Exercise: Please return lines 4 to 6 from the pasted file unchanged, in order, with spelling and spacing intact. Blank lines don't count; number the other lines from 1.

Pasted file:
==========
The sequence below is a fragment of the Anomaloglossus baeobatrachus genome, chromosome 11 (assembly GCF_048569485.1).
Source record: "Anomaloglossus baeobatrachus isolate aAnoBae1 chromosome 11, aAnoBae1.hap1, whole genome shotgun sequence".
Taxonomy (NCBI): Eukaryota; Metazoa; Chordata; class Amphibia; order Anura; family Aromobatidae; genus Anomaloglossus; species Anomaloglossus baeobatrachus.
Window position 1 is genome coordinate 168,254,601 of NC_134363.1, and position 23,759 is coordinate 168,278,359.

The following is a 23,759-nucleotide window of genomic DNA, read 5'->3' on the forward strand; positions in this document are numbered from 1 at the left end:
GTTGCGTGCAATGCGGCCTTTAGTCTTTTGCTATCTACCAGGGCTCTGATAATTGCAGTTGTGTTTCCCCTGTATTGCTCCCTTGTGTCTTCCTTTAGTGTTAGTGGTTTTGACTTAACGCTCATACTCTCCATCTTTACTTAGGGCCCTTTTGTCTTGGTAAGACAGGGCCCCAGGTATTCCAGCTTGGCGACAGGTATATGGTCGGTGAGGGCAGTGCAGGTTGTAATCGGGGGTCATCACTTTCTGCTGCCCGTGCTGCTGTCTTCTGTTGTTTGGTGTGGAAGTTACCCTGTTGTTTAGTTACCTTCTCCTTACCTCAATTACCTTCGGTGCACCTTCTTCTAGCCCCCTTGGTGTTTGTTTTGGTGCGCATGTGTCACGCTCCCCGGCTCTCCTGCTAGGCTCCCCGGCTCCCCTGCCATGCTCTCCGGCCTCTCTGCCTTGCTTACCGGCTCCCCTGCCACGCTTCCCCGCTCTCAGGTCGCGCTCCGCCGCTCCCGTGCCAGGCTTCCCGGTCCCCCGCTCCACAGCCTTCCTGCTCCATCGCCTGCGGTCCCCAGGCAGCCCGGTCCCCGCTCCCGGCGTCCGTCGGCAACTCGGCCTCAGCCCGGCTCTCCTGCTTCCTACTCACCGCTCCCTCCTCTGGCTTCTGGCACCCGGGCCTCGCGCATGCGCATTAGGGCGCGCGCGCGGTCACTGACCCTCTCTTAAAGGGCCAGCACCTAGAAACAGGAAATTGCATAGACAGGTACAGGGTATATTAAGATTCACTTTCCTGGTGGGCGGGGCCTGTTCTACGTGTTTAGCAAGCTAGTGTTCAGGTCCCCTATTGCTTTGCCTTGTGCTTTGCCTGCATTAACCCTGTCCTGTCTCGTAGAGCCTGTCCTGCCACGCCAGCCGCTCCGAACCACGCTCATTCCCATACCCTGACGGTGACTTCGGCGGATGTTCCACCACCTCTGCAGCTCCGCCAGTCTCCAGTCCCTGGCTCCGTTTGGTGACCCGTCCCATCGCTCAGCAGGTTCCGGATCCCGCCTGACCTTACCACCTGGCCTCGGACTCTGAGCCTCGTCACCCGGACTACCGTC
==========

Window position 1 is genome coordinate 168,254,601 of NC_134363.1, and position 23,759 is coordinate 168,278,359.

The following is a 23,759-nucleotide window of genomic DNA, read 5'->3' on the forward strand; positions in this document are numbered from 1 at the left end:
GTTGCGTGCAATGCGGCCTTTAGTCTTTTGCTATCTACCAGGGCTCTGATAATTGCAGTTGTGTTTCCCCTGTATTGCTCCCTTGTGTCTTCCTTTAGTGTTAGTGGTTTTGACTTAACGCTCATACTCTCCATCTTTACTTAGGGCCCTTTTGTCTTGGTAAGACAGGGCCCCAGGTATTCCAGCTTGGCGACAGGTATATGGTCGGTGAGGGCAGTGCAGGTTGTAATCGGGGGTCATCACTTTCTGCTGCCCGTGCTGCTGTCTTCTGTTGTTTGGTGTGGAAGTTACCCTGTTGTTTAGTTACCTTCTCCTTACCTCAATTACCTTCGGTGCACCTTCTTCTAGCCCCCTTGGTGTTTGTTTTGGTGCGCATGTGTCACGCTCCCCGGCTCTCCTGCTAGGCTCCCCGGCTCCCCTGCCATGCTCTCCGGCCTCTCTGCCTTGCTTACCGGCTCCCCTGCCACGCTTCCCCGCTCTCAGGTCGCGCTCCGCCGCTCCCGTGCCAGGCTTCCCGGTCCCCCGCTCCACAGCCTTCCTGCTCCATCGCCTGCGGTCCCCAGGCAGCCCGGTCCCCGCTCCCGGCGTCCGTCGGCAACTCGGCCTCAGCCCGGCTCTCCTGCTTCCTACTCACCGCTCCCTCCTCTGGCTTCTGGCACCCGGGCCTCGCGCATGCGCATTAGGGCGCGCGCGCGGTCACTGACCCTCTCTTAAAGGGCCAGCACCTAGAAACAGGAAATTGCATAGACAGGTACAGGGTATATTAAGATTCACTTTCCTGGTGGGCGGGGCCTGTTCTACGTGTTTAGCAAGCTAGTGTTCAGGTCCCCTATTGCTTTGCCTTGTGCTTTGCCTGCATTAACCCTGTCCTGTCTCGTAGAGCCTGTCCTGCCACGCCAGCCGCTCCGAACCACGCTCATTCCCATACCCTGACGGTGACTTCGGCGGATGTTCCACCACCTCTGCAGCTCCGCCAGTCTCCAGTCCCTGGCTCCGTTTGGTGACCCGTCCCATCGCTCAGCAGGTTCCGGATCCCGCCTGACCTTACCACCTGGCCTCGGACTCTGAGCCTCGTCACCCGGACTACCGTC